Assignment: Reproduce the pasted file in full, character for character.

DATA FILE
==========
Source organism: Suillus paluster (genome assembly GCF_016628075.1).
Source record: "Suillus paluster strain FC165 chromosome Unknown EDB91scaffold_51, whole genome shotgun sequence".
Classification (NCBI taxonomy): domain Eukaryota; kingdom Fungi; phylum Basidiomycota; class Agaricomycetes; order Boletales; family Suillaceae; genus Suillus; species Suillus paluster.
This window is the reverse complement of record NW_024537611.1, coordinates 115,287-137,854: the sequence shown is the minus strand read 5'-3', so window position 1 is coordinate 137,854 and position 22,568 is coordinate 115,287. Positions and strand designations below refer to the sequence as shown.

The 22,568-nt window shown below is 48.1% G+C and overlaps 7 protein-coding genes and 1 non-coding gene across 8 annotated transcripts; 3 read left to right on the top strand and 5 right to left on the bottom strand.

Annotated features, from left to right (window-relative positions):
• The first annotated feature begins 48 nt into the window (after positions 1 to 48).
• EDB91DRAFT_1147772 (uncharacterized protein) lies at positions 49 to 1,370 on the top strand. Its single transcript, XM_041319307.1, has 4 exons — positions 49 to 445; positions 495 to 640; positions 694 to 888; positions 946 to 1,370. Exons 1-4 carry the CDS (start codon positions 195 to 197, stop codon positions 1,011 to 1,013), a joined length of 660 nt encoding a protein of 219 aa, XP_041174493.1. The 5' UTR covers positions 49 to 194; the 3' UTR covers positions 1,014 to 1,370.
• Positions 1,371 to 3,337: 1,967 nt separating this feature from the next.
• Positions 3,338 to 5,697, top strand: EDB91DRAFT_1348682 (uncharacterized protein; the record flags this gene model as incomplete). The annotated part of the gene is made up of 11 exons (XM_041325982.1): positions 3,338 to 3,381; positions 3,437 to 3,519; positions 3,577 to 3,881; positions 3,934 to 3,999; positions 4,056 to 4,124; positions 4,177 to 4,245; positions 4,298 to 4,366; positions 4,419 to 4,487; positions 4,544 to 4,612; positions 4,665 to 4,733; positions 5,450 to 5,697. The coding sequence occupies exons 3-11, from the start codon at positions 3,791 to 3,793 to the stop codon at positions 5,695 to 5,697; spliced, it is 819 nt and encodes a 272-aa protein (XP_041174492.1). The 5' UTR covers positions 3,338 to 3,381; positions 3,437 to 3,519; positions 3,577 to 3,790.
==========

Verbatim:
Source organism: Suillus paluster (genome assembly GCF_016628075.1).
Source record: "Suillus paluster strain FC165 chromosome Unknown EDB91scaffold_51, whole genome shotgun sequence".
Classification (NCBI taxonomy): domain Eukaryota; kingdom Fungi; phylum Basidiomycota; class Agaricomycetes; order Boletales; family Suillaceae; genus Suillus; species Suillus paluster.
This window is the reverse complement of record NW_024537611.1, coordinates 115,287-137,854: the sequence shown is the minus strand read 5'-3', so window position 1 is coordinate 137,854 and position 22,568 is coordinate 115,287. Positions and strand designations below refer to the sequence as shown.

The 22,568-nt window shown below is 48.1% G+C and overlaps 7 protein-coding genes and 1 non-coding gene across 8 annotated transcripts; 3 read left to right on the top strand and 5 right to left on the bottom strand.

Annotated features, from left to right (window-relative positions):
• The first annotated feature begins 48 nt into the window (after positions 1 to 48).
• EDB91DRAFT_1147772 (uncharacterized protein) lies at positions 49 to 1,370 on the top strand. Its single transcript, XM_041319307.1, has 4 exons — positions 49 to 445; positions 495 to 640; positions 694 to 888; positions 946 to 1,370. Exons 1-4 carry the CDS (start codon positions 195 to 197, stop codon positions 1,011 to 1,013), a joined length of 660 nt encoding a protein of 219 aa, XP_041174493.1. The 5' UTR covers positions 49 to 194; the 3' UTR covers positions 1,014 to 1,370.
• Positions 1,371 to 3,337: 1,967 nt separating this feature from the next.
• Positions 3,338 to 5,697, top strand: EDB91DRAFT_1348682 (uncharacterized protein; the record flags this gene model as incomplete). The annotated part of the gene is made up of 11 exons (XM_041325982.1): positions 3,338 to 3,381; positions 3,437 to 3,519; positions 3,577 to 3,881; positions 3,934 to 3,999; positions 4,056 to 4,124; positions 4,177 to 4,245; positions 4,298 to 4,366; positions 4,419 to 4,487; positions 4,544 to 4,612; positions 4,665 to 4,733; positions 5,450 to 5,697. The coding sequence occupies exons 3-11, from the start codon at positions 3,791 to 3,793 to the stop codon at positions 5,695 to 5,697; spliced, it is 819 nt and encodes a 272-aa protein (XP_041174492.1). The 5' UTR covers positions 3,338 to 3,381; positions 3,437 to 3,519; positions 3,577 to 3,790.